On September 5th and September 17th, 2017 Puerto Rico was affected by Hurricanes Irma and Maria, respectively. The effects of these natural disasters have caused many individuals under the Economic Development Act 20/22 program to temporarily leave the island and/or have not been able to return.
Pursuant to Treasury Regulations addressing Bona Fide residency in a U.S. Possession, an individual is considered to be present on the possession on any day that an individual is outside the relevant possession because the individual leaves or is unable to return to the relevant possession during any 14-day period within which a major disaster occurs in the relevant possession for which a Federal Emergency Management agency notice of a
Presidential declaration of a major disaster is issued in the FEDERAL REGISTER; or a period for which a mandatory evacuation order is in effect for the geographic area in the relevant possession in which the individual's home is located.
On September 10th, 2017 a Major Disaster Declaration (DR-4336) was issued by FEMA for Puerto Rico due to the effects of Hurricane Irma and on September 20th, 2017 a Major Disaster Declaration
(DR-4339) was issued by FEMA for Puerto Rico due to the effects of Hurricane Maria (hereinafter referred to as “the declarations”). It is important to note that for residency and taxation purposes the regulations do not differentiate between a mandate for Public Assistance or Individual Assistance as this pertains to FEMA procedures.
In light of the declarations Puerto Rico resident individuals may count up to 14 days of absence in Puerto Rico, as Possession days, towards their 183 day total for each declaration. It is important to note that since these periods may overlap the amount of total days credited to each individual may vary depending on their specific situations and travel dates.
Furthermore, a mandatory evacuation order was enacted for several municipalities due to separate events caused by the effects of Hurricane Maria, hence Individuals which reside in the indicated areas may be credited additional days due to these events.
Since the year 2017 may prove a challenging year for physical presence in Puerto Rico due the devastation brought by both hurricanes, we list below rules which may be relevant for 2017.
- Pursuant to the regulations issued by the IRS in covering the Bona Fide resident physical presence test requirements, a taxpayer may credit up to 30 days spent in a foreign country (outside both the U.S. and the possession) as possession days towards their 183-day total (see our SEPTEMBER 2015 ISSUE 31). Furthermore the following rules are worth mentioning.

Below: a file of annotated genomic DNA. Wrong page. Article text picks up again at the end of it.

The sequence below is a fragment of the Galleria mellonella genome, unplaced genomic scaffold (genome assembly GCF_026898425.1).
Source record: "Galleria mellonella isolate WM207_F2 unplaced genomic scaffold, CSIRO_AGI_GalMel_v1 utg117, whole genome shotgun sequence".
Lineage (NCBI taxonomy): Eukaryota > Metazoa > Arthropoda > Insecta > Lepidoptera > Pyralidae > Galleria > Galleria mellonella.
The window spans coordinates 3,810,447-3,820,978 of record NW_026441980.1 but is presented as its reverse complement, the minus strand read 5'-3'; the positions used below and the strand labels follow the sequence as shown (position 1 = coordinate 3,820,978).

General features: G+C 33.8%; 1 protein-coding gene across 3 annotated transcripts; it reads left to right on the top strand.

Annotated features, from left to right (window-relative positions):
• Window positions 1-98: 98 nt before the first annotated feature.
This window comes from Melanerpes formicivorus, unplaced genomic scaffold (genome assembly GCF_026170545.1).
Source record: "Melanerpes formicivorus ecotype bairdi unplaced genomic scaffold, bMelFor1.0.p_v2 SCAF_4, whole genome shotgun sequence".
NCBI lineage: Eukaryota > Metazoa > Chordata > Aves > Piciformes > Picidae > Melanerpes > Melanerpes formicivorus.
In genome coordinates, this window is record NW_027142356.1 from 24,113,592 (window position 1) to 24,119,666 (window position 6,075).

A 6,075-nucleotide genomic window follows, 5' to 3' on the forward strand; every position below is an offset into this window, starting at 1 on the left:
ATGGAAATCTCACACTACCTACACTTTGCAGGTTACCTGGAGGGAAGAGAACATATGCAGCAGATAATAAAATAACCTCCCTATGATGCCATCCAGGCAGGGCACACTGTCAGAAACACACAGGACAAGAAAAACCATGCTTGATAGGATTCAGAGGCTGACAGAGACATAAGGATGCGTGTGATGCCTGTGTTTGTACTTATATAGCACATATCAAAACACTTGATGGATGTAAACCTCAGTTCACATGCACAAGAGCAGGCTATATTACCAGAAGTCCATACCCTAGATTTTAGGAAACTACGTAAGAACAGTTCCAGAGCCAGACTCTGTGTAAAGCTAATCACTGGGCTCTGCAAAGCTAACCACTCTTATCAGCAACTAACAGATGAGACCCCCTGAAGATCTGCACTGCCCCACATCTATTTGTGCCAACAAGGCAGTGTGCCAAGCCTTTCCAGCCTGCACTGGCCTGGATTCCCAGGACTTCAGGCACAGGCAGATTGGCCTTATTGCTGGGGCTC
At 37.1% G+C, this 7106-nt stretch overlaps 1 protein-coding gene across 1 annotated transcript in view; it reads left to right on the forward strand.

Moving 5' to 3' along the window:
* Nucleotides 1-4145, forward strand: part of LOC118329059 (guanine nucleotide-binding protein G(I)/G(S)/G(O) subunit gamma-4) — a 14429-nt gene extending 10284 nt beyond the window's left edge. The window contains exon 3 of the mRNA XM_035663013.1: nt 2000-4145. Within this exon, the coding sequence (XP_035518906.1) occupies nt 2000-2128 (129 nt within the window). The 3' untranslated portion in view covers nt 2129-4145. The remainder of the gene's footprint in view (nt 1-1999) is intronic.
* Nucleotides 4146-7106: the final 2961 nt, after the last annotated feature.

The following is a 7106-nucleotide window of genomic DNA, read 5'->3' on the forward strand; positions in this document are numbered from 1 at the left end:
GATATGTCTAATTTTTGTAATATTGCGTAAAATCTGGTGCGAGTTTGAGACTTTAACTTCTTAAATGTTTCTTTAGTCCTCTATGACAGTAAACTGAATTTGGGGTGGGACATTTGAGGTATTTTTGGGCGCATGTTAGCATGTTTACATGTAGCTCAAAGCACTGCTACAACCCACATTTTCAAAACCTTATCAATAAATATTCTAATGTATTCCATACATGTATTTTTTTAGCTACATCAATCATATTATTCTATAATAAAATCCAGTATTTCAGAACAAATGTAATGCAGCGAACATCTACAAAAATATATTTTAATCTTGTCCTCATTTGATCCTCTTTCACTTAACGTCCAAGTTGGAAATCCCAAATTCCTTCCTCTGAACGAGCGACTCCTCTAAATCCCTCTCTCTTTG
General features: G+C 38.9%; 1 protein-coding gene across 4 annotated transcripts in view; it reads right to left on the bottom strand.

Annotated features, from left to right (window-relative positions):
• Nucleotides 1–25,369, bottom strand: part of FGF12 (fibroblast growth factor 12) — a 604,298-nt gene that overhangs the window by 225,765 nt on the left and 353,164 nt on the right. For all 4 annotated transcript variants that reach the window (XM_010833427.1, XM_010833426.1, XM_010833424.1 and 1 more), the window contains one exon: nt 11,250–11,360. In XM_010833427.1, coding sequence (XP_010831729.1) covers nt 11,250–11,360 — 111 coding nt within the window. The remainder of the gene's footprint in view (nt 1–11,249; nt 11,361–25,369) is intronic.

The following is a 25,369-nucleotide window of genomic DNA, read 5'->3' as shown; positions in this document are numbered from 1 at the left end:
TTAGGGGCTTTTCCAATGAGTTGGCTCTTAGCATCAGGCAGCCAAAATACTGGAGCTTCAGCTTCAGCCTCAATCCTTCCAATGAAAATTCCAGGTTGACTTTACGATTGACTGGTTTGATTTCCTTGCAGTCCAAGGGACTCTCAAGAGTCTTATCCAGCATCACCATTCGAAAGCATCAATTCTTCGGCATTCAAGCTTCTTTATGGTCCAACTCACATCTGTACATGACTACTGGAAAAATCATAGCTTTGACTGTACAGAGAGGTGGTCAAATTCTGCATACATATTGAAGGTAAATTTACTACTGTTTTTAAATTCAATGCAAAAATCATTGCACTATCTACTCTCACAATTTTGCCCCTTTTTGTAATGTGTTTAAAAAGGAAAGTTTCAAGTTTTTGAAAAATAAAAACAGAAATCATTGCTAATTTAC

- There are alternate ways of complying with the presence test, among them:
- Being present in the United States for no more than 90 days. The regulations do not establish a minimum amount of days of presence in the possession under this alternative.
- Being present in the relevant possession for at least 549 days during the three-year period consisting of the taxable year and the two immediately preceding taxable years, provided that the individual was also present in the relevant possession for at least 60 days during each taxable year of the period. This alternative is particularly applicable to Bona Fide residents which commenced their PR residency during the 2015 taxable year.
- During the taxable year had earned income in the United States, if any, not exceeding in the aggregate the $3,000 and was present for more days in the relevant possession than in the United States.
Understanding that each situation may vary depending on the circumstances of each of our clients, we recommend that you reach out to us so we may plan for your situation.
BDO Puerto Rico offices are fully operational. We are committed to offer support to our clients and community through these challenging times. We are also part of the ongoing efforts to rebuild our communities as soon as possible. Should you wish to be part of the rebuilding efforts in Puerto Rico and the U.S. Virgin Islands, feel free to contact and partner with us.